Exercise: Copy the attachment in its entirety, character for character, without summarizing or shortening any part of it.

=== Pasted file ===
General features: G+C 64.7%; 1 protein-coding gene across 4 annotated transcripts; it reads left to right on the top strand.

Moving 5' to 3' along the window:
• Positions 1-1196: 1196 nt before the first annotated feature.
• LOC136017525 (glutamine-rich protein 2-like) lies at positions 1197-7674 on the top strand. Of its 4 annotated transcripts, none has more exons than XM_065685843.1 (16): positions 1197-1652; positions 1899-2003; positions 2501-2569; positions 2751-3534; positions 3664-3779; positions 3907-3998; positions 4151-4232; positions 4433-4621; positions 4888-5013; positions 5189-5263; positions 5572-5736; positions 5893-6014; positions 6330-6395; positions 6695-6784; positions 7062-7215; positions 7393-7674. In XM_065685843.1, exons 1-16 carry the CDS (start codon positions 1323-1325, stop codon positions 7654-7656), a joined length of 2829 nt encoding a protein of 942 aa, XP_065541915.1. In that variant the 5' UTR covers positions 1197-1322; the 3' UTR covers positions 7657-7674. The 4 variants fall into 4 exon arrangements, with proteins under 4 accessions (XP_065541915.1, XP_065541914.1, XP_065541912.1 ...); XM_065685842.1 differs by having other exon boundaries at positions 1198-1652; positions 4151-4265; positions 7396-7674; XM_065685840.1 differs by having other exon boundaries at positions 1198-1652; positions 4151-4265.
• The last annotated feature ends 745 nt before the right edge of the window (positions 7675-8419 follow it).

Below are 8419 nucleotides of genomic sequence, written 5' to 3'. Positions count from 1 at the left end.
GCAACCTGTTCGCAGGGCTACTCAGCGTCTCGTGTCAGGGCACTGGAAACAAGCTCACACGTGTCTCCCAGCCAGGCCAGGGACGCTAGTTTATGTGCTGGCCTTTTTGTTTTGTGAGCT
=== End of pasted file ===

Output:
General features: G+C 64.7%; 1 protein-coding gene across 4 annotated transcripts; it reads left to right on the top strand.

Moving 5' to 3' along the window:
• Positions 1-1196: 1196 nt before the first annotated feature.
• LOC136017525 (glutamine-rich protein 2-like) lies at positions 1197-7674 on the top strand. Of its 4 annotated transcripts, none has more exons than XM_065685843.1 (16): positions 1197-1652; positions 1899-2003; positions 2501-2569; positions 2751-3534; positions 3664-3779; positions 3907-3998; positions 4151-4232; positions 4433-4621; positions 4888-5013; positions 5189-5263; positions 5572-5736; positions 5893-6014; positions 6330-6395; positions 6695-6784; positions 7062-7215; positions 7393-7674. In XM_065685843.1, exons 1-16 carry the CDS (start codon positions 1323-1325, stop codon positions 7654-7656), a joined length of 2829 nt encoding a protein of 942 aa, XP_065541915.1. In that variant the 5' UTR covers positions 1197-1322; the 3' UTR covers positions 7657-7674. The 4 variants fall into 4 exon arrangements, with proteins under 4 accessions (XP_065541915.1, XP_065541914.1, XP_065541912.1 ...); XM_065685842.1 differs by having other exon boundaries at positions 1198-1652; positions 4151-4265; positions 7396-7674; XM_065685840.1 differs by having other exon boundaries at positions 1198-1652; positions 4151-4265.
• The last annotated feature ends 745 nt before the right edge of the window (positions 7675-8419 follow it).

Below are 8419 nucleotides of genomic sequence, written 5' to 3'. Positions count from 1 at the left end.
GCAACCTGTTCGCAGGGCTACTCAGCGTCTCGTGTCAGGGCACTGGAAACAAGCTCACACGTGTCTCCCAGCCAGGCCAGGGACGCTAGTTTATGTGCTGGCCTTTTTGTTTTGTGAGCT